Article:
“We couldn’t have imagined that it would have caused this kind of phenomenon,” he says. “But that’s the alchemy of entertainment. You can’t set out to make a phenomenon.”

Meanwhile, a national touring stage version opened in Detroit in June. Disney expects as many as 2,000 schools to produce licensed amateur stage productions by the end of this year. And the ice tour will consist of three companies, one of them international.

“This is the largest investment that my company has ever undertaken,” says Feld, co-producer of the ice tour. His Feld Entertainment, Inc. has produced Disney ice shows for 28 years.

Grace, the 13-year-old from New York, has seen the first film about 25 times. She echoes her mother’s view that “good clean fun” has its value. “I like the Lindsay Lohan drama as much as the next teenager,” she says. “But this is a breath of fresh air. There are times I think ‘Oh God, this is so stupid.’ But then I just keep watching it.”


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September 29, 2007 at 4:13 pm Leave a comment

Taylor Sparkles at AIDS Fundraiser

Elizabeth Taylor, wearing a coffee-colored, gold-sequined Naeem Khan gown accented with diamond jewelry, put some superstar sparkle into an HIV/AIDS fundraiser. Taylor, 75 and in a wheelchair, is a founding chairwoman of the annual Macy’s Passport event, a charity auction and showcase for food and fashion.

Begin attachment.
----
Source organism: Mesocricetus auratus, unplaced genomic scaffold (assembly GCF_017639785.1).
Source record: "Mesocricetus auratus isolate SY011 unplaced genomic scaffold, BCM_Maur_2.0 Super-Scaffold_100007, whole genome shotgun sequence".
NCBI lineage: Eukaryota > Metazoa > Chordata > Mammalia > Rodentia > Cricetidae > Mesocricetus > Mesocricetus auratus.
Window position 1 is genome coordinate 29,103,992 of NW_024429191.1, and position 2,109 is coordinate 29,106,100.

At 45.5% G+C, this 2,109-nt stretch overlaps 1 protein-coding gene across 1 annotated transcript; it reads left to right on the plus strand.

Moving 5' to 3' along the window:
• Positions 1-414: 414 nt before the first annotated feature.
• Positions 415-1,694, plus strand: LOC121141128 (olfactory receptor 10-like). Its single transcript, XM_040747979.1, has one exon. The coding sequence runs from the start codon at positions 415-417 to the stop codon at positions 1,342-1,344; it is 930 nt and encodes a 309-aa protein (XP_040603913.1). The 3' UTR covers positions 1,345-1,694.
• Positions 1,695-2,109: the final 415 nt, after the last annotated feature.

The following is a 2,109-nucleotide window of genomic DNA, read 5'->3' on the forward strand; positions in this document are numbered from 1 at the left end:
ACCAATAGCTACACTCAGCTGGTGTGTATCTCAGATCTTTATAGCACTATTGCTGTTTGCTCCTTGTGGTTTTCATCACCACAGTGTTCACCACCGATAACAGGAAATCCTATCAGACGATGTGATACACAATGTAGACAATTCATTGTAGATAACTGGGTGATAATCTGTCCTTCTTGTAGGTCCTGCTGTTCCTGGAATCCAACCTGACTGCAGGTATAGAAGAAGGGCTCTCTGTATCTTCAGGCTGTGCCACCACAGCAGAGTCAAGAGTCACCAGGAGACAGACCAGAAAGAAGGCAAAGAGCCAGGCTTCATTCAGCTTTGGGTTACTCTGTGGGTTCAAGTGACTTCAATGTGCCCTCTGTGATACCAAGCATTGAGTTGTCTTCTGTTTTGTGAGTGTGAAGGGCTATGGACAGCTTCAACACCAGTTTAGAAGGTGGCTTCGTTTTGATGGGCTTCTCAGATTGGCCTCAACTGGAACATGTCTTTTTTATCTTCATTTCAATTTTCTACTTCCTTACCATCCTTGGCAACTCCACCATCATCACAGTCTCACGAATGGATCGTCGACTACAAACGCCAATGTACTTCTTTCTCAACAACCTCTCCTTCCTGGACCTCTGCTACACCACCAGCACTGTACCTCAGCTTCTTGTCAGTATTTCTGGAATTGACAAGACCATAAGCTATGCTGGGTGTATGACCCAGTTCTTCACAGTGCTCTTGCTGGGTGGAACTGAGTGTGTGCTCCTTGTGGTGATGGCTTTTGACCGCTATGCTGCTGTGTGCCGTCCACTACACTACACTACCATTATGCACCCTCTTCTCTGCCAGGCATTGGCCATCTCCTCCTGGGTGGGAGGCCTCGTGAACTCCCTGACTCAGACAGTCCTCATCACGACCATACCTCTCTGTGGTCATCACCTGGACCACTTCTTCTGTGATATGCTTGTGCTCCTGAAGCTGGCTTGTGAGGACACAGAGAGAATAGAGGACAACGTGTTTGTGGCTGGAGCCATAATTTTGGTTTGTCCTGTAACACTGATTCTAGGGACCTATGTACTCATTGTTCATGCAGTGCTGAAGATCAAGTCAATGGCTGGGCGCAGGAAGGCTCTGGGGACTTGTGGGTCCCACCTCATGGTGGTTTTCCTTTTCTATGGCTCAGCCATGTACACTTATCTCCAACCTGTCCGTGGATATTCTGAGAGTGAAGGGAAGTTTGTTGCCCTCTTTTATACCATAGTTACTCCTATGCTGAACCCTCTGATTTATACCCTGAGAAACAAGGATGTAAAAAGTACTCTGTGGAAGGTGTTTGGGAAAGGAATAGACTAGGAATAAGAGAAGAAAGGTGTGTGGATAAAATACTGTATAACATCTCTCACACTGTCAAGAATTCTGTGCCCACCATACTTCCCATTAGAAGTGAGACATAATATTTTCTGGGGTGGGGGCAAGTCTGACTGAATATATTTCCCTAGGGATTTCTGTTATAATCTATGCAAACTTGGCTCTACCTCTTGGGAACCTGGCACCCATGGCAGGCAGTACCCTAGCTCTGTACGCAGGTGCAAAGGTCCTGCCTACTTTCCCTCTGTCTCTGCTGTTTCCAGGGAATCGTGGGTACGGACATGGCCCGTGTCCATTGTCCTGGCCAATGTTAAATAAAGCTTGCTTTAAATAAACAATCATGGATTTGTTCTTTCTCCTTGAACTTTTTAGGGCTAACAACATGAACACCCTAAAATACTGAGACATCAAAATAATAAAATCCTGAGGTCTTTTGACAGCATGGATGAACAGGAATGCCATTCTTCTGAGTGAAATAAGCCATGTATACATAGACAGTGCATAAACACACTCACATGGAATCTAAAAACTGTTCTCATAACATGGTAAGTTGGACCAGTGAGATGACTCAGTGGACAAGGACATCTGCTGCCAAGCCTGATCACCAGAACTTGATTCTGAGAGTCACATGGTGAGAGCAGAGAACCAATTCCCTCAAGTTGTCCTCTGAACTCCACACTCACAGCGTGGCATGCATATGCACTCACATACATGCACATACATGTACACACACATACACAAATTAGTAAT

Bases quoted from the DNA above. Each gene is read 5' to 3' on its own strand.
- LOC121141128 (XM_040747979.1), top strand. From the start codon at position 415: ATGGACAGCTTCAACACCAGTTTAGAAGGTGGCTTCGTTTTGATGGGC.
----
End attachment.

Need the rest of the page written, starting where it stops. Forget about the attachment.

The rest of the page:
Since 1988, Passport has raised $25 million for HIV/AIDS services, prevention and research. The actress was honored Thursday night with its first Humanitarian Award for AIDS Activism. “I have done this every year for years,” Taylor told The Associated Press in an interview. “It’s tradition and it’s part of my existence.”

As her longtime friend Rock Hudson battled AIDS, which killed him in 1985, Taylor began work to raise funds and increase awareness of the disease.